One of the easiest ways to live an invitational life is to have margin. It’s to value, see, hear, know, and truly listen. When you listen, you’re surrendering control. You’re surrendering the floor, and you are hearing them. But in our culture of people skimming the surface, moving faster and faster, heads down, looking at screens, may we be the kind of people who have an everyday patience. The kind of people that see disruptions not as the enemy but as an opportunity to engage, to see, and to know.

First pressing way of patience is this everyday patience.

The second one. Let’s go back to the book of James. Verse 10: “Brothers and sisters, as an example of patience in the face of suffering, take the prophets who spoke in the name of the Lord. As you know, we count as blessed those who have persevered. You have heard of Job’s perseverance and have seen what the Lord finally brought about. The Lord is full of compassion and mercy.”

The pressing is everyday patience. The second pressing way of patience is enduring patience. And so James writes, and he says, “There’s some of us who are going through seasons of suffering.” And maybe you find yourself there today. It’s a medical report. It’s a cloud of depression just hanging over you. It’s the loss of a loved one. It’s a relationship that is just split, and people are living in different homes. And you find yourself in this place where life has just delivered some pain at your doorstep. Everyday patience, it deals with people. But enduring patience makes you wrestle with God and makes you wrestle with the way of this world and the way that life works. And for many of us, we just get blown over, like a tumbleweed being brought over here and over here and over here. And we don’t have roots. And yet, in this passage, James goes, “Remember Job.”

And for any of you who are going through a season of suffering, may Job be a brother to you. Someone that you can look to. Someone that you can see how he trusted and persevered. And the word perseverance, it means to have such deep, deep roots. It’s to be able to endure in the face of a storm, in the midst of a crisis, to stay put and not go anywhere. And it has this imagery in the original language of a battlefield and an athletic field.

See, in a battlefield, it would be as if a commander walked down to a soldier, grabbed him by the shoulders, and said, “This is our last stand. We can’t allow the enemy to gain any more ground. You, and the rest of the troops, got to hold strong in the face of this opposition. Please hold your ground.” That’s what it means to have enduring suffering.

Or an athletic field. Cause, friends, football is almost here. Ha ha ha ha! We are weeks and weeks away. Imagine yourself—the coach of an incredible college football team. And you find yourself walking up, and you know, this is the last play of the game. We have to hold them. So you walk up to your defensive line. You grab them by the face mask. You look them in the eye. And you say, “You’ve got to hold your ground.” And so all of the guys get down in that stance, and they know, this is a goal-line stand. Nobody is getting by me. This is what enduring suffering is. And having to endure patience and persevere—have those roots go so deep and say, “Nobody is going to get by me!”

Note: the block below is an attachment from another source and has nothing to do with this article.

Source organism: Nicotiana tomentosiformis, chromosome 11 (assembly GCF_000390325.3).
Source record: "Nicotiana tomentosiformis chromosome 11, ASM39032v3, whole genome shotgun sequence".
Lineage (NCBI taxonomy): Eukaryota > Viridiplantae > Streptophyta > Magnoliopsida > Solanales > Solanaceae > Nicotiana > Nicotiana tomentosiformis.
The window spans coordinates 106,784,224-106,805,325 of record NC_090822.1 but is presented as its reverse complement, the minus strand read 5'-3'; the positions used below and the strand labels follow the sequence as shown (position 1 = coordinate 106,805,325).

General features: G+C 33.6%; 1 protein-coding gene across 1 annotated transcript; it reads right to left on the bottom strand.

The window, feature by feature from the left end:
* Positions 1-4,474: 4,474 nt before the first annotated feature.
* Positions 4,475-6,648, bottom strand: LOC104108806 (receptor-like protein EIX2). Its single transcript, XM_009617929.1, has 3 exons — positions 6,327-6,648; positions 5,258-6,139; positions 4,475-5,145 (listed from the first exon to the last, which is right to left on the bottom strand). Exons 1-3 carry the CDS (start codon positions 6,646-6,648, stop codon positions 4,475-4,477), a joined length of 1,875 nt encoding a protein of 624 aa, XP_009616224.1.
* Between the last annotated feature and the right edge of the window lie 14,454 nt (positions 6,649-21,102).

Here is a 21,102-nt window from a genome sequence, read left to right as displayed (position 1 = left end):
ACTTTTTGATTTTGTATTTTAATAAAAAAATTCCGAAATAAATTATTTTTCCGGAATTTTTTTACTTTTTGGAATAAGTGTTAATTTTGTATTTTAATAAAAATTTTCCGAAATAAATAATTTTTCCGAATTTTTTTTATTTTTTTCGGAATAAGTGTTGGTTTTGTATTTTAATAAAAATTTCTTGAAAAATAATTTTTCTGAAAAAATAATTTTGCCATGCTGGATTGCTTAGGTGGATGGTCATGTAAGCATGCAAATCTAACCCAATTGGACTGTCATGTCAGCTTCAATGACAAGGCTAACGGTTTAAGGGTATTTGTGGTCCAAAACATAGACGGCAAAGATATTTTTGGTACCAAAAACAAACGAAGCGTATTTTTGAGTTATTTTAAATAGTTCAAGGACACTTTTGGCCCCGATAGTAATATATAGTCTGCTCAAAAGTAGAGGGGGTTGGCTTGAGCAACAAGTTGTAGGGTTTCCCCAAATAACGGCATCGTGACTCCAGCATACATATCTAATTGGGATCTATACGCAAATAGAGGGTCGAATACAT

There’s this powerful song by Hillsong United. Song nine on the new album. I keep listening to it over and over. It’s called “Not Today.” And the whole chorus goes, “No, the Devil, no, not today.” Nothing is gonna get by me! In the face of suffering, nothing is going to take me down. And you have that kind of deep, deep roots? Oh, man. You find yourself deeply connected to the people who’ve been revered in the Scriptures.

And then James kind of flips it, and he kind of points you to someone who truly endured patience. You know who that was? It was Jesus. Someone who was mocked, betrayed, doubted, beaten, spit on, kicked, and even killed. And, at any moment, He could’ve walked Himself away and said, “Enough of this. I don’t deserve this. I did nothing wrong.” At no point did He do that! And even as He’s on the cross, one person to His right is mocking Him. A person to His left is asking Him profound questions. And He still takes it. For you. For me. For us. All of our sin, all of the things that we’ve ever done to make ourselves less than what God intended us to be, He took it on that cross; He endured it.

And so any of you who are in the face of suffering, may you look to Jesus. May you look to Jesus! When I find myself tasting suffering, tasting suffering in some possible way, I just simply pray, “Jesus, how’d You do it? When he doubted You, when he denied You, how’d You do it? When they mocked You, how’d You still exude forgiveness? Even on the cross, how did You say, ‘Father, forgive them, they know not what they do’? How did You have that kind of mentality and focus? Teach me.” And any of you in the face of that, you will see the roots go deeper and deeper. And you know who they will be attached to? Nothing of this world. But Christ alone. And you will have this enduring patience.

Everyday patience, yes, deals with people. Enduring patience deals with life. But there’s another kind.

And it feels a little bit weird to talk about. Because there are some things in our life and in our story that it is unacceptable for us to have patience. There are some things that happen that are so broken, fractured, not as God intended them to be, that if we just stay on the sidelines and going, “Give me more patience,” it will be heresy. I could rattle off a number of these. People are suffering. People who are just in deep, deep pain. People who have been pushed to the fringe. People who have been neglected. People who have just been pushed because of the color of their skin. Unacceptable. And sure, we should have everyday patience. And sure, we should have enduring patience. But can I tell you the third pressing form of patience we need to have? It’s engaging impatience.